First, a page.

There are three criticisms of the uranium shortfall thesis. First, it is argued that there are plenty of good-quality uranium deposits available, that reserves are abundant, and that they will become more so when demand strengthens. But there is little to support this. From the 1960s to the 1980s, exploration for uranium deposits was intensive; most that was there to be found was found. Some small deposits doubtless remain to be discovered, but the geology of uranium is now well known: there are almost certainly no major new discoveries ahead.
Secondly, critics point out that uranium is an abundant element; there is plenty of it in the earth’s crust and in seawater. But in both cases the energy needed to extract it would be more than could ever be recovered.
Thirdly, there is the argument that we could use uranium more efficiently by developing breeder reactors, which would be 100 times as efficient as today’s thermal reactors. But after 50 years of extremely expensive research, they are still not technically feasible.
As long as the argument remains bogged down at the level of whether the problem exists or not, governments will consider themselves free to do exactly as they want. They will insist that there is no alternative to nuclear power, and nuclear power stations will continue to be built in Britain and around the world—enough to provide a general sense that help is at hand, but not enough to have any positive effect on the problem of energy and climate change. What will be significant will be the negative consequences. An expansion in the nuclear power industry will suck up the funds which should be made available for conservation and renewables. It will be a source of low-level radiation, of materials for proliferation and of carbon dioxide emissions. It will produce some very expensive energy. And then it will hit its limits. The industry will be left with huge reserves of low-grade uranium ores, too poor to be usable, and an equally huge inheritance of contaminated waste which has to be dealt with.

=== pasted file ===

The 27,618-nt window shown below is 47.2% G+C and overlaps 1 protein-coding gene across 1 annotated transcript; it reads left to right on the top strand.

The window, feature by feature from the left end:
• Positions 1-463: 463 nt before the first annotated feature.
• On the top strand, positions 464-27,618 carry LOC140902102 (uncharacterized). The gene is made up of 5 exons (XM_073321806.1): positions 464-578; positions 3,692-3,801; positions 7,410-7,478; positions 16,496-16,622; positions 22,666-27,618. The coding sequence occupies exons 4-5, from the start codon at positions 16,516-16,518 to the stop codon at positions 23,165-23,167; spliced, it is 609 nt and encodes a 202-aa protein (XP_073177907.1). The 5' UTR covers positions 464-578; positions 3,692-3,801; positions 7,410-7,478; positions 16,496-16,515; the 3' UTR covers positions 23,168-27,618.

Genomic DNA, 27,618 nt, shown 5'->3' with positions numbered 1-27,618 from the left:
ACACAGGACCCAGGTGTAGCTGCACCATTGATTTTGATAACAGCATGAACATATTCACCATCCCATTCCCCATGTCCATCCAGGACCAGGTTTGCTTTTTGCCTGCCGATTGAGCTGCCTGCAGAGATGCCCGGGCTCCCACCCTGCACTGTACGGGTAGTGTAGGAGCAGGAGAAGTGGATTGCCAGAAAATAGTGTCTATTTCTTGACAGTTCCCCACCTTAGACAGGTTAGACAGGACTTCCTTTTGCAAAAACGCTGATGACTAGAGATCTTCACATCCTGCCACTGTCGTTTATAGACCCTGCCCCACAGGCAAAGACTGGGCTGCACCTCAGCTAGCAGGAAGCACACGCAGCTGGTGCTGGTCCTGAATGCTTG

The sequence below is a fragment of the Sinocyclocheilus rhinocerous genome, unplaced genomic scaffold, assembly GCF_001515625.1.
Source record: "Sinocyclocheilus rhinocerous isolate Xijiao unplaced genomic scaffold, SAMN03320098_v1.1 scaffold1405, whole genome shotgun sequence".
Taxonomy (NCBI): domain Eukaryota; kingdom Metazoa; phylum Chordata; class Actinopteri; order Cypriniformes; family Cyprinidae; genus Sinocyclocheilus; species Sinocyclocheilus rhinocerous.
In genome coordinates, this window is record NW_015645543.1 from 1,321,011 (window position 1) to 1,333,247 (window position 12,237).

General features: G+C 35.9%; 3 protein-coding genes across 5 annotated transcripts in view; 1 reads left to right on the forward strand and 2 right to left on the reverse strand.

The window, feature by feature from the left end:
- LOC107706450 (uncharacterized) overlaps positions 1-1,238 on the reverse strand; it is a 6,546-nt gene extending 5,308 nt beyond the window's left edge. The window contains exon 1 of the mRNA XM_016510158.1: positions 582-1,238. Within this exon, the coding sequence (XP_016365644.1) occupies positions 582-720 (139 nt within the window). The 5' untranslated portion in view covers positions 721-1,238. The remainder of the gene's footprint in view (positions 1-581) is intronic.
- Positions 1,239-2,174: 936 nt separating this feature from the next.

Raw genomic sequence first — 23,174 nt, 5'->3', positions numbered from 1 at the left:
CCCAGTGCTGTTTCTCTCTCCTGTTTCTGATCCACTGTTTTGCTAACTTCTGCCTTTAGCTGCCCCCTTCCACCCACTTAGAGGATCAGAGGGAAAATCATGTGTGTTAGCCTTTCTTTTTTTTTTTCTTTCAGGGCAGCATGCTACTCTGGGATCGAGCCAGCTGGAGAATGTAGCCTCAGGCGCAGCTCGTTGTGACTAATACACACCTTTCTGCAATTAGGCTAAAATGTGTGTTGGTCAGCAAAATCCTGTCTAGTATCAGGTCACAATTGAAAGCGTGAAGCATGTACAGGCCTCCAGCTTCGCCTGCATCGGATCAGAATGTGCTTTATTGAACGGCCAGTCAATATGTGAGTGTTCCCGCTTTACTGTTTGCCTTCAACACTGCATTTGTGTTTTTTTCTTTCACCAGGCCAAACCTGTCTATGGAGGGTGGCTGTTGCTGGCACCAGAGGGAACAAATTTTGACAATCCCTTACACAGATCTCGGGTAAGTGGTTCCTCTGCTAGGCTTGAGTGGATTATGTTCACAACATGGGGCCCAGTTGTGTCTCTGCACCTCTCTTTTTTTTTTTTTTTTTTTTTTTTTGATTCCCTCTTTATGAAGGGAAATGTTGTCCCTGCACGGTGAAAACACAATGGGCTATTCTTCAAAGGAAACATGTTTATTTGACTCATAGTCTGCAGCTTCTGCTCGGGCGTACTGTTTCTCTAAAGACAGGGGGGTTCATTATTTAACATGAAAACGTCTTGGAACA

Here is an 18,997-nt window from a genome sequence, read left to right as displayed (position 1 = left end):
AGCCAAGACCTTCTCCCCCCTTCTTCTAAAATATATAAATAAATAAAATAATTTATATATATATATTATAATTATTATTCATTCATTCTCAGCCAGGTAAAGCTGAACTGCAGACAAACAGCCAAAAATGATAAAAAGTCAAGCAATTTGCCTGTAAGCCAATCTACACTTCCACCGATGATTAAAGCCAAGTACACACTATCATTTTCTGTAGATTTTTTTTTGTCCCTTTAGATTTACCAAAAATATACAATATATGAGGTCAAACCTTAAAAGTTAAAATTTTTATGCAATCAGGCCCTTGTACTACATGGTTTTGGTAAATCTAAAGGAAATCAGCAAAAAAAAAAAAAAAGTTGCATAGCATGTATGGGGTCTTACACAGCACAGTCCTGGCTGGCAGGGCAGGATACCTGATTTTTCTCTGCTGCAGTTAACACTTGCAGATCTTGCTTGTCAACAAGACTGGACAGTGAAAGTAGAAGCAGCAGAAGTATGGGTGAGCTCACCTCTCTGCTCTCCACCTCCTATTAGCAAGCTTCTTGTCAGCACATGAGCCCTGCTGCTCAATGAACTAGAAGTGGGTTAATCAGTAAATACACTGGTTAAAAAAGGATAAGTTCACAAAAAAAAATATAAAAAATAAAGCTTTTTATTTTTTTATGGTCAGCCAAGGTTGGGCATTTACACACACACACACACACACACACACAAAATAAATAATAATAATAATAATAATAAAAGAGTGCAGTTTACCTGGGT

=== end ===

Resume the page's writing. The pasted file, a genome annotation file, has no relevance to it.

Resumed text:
Just at the moment, we have an opportunity. Very efficient, manageable, small-scale solutions—focused on renewables and conservation technologies comprehensively applied—do exist. They need single-minded planning, big investment and training programmes; but they have the advantage that, unlike any other option, they are feasible; and they do not conceal within them some terrible snag that no one dares talk about. There could be real solutions to the rapidly unfolding energy crisis. If sacrifices are now made to the voracious demands of nuclear power, that chance will be lost.